So, the jesters are crucial in this country more than in most others in the "free" world, and this is why I hope the Daily Show carries on in some fashion. If it doesn't we are all in danger of asphyxiation.

How does all this relate to literature? What is the truth of stories? It's hard to define, but something that you recognise in your gut when you see it. Jane Austen painted a pretty picture of early nineteenth century English society, but it wasn't really the truth, was it? Oscar Wilde got closer by mocking the whole upper crust pantomime. Not long after Austen, Emily Bronte was painting dark moors and subterranean landscapes of the heart which her prim critics described as "demonic." JK Rowling writes tomes about the suppressed pagan and magical in our history, and the folks down south burn her books. 

But one thing worse than burning books, is not writing them in the first place. We need stories to breathe by. We need the jesters and we need the bards, to save us from ourselves. We need the druids, too, but I don't know in this day and age what they would look like. I'm not sure we would recognise religious truth-sayers anymore if we fell over them.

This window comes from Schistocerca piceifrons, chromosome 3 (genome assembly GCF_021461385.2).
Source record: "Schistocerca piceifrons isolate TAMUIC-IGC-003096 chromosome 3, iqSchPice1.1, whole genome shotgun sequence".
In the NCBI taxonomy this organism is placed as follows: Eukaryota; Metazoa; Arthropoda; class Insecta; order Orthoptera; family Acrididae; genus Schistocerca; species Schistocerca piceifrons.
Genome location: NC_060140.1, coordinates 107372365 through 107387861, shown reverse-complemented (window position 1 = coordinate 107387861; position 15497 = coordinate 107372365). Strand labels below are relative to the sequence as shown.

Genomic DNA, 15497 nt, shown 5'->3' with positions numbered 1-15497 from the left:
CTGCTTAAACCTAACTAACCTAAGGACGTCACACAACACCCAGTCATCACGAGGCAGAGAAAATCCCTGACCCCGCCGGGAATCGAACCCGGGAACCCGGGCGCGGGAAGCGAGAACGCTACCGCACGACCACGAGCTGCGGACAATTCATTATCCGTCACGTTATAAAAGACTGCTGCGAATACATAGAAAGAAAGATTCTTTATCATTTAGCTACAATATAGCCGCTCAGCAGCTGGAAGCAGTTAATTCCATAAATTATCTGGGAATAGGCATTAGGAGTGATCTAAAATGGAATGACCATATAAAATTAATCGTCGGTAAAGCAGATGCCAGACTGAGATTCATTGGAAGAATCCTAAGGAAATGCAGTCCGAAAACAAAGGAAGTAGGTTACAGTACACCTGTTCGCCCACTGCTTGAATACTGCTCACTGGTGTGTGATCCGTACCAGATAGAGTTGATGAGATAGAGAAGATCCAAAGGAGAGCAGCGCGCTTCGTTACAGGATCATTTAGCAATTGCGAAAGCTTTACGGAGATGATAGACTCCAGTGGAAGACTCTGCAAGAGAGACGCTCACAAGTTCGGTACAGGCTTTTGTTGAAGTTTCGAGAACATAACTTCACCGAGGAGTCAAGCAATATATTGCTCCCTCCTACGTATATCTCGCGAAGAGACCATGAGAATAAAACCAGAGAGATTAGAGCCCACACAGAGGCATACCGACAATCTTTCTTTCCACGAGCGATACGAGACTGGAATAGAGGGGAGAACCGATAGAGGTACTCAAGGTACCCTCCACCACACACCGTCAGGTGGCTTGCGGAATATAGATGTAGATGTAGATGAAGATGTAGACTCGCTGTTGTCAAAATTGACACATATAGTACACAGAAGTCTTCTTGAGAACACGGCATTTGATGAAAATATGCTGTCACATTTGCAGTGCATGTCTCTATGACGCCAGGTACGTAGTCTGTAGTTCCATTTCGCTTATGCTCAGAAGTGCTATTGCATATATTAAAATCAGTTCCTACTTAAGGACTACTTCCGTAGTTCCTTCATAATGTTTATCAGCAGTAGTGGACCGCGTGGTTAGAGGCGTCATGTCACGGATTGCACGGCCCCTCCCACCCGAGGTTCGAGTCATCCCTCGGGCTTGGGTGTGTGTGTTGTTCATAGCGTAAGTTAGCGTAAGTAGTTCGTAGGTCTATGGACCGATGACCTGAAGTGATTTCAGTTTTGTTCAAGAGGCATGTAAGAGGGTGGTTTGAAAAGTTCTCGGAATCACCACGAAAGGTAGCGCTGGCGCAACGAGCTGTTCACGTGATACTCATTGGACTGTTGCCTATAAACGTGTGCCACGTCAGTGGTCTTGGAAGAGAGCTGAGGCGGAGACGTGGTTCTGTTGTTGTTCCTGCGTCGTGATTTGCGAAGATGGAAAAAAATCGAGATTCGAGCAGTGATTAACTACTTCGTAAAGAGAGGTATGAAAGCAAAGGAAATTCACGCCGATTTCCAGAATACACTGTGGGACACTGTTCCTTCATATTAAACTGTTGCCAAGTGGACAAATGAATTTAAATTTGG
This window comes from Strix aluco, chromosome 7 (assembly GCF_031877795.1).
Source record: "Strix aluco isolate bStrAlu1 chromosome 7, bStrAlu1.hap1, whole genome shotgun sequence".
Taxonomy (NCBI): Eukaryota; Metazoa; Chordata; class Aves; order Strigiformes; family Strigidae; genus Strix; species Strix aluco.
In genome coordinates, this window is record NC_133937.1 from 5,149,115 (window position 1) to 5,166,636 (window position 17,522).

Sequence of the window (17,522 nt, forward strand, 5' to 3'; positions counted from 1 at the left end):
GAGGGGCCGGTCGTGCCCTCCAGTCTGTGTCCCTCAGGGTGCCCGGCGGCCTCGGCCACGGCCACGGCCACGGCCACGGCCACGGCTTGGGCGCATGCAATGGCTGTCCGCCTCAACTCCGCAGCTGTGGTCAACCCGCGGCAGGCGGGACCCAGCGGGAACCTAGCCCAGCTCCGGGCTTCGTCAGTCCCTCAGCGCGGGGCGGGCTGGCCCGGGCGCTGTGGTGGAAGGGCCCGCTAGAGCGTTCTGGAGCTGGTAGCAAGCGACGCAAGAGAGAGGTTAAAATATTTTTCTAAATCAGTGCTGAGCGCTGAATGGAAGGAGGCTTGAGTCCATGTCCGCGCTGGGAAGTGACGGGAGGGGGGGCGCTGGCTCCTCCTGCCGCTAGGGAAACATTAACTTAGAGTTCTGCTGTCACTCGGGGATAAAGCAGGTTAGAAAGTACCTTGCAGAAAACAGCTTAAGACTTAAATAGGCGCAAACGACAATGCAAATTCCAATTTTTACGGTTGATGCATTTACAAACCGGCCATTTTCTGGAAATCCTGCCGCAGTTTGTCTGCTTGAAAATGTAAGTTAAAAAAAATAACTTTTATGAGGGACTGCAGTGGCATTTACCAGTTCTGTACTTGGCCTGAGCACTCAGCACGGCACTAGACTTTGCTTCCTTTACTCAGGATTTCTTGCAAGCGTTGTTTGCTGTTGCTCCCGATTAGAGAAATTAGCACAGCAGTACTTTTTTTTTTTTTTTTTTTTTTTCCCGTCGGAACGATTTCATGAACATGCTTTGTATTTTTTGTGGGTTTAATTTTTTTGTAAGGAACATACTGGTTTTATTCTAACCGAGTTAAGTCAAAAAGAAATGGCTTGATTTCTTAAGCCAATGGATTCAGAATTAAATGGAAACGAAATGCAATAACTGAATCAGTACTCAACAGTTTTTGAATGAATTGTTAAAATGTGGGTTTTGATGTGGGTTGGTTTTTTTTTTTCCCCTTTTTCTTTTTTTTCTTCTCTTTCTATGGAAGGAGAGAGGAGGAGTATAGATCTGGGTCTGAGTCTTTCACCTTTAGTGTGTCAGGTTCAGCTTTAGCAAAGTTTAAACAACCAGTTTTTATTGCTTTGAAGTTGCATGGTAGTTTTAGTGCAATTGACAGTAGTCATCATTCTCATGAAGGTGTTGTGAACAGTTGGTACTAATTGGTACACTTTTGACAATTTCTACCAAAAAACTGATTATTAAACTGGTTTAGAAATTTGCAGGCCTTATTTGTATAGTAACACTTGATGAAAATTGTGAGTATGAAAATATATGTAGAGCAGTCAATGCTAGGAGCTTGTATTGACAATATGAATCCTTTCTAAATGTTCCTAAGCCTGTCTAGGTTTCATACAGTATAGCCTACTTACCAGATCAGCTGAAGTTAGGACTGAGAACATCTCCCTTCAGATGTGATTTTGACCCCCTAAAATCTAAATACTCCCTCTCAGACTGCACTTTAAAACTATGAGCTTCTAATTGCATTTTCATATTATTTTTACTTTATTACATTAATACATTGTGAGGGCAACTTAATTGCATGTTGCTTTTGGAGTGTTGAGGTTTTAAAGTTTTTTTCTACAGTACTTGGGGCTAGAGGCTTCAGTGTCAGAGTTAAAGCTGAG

Friday, February 6, 2015


6th February 2015

The word Numen literally means "a nod of the head." And that is what the Pulitzer board did in the direction of Donna Tartt last year for her book "Goldfinch," and what I would also like to do, because I have just finished her book, and it deserves a nod of the head. Not in the way Harding's "Tinkers" did and does, because that prize was awarded for the sheer beauty of the prose. Tartt's book relies more on plot than poetry, but the dialogue is top-notch and the narrative certainly does compel you along. I'm not sure about it's ultimate message, which seems to be that life is a cesspool with only rare moments of illumination, because I see life as something a little more sun-lit in its own right. I do like her Artful Dodger, Boris - he's the Zorba of this book, although he is an alcoholic and drug addict, and I'm not sure you get to celebrate life through a character that it is zoned out for much of it.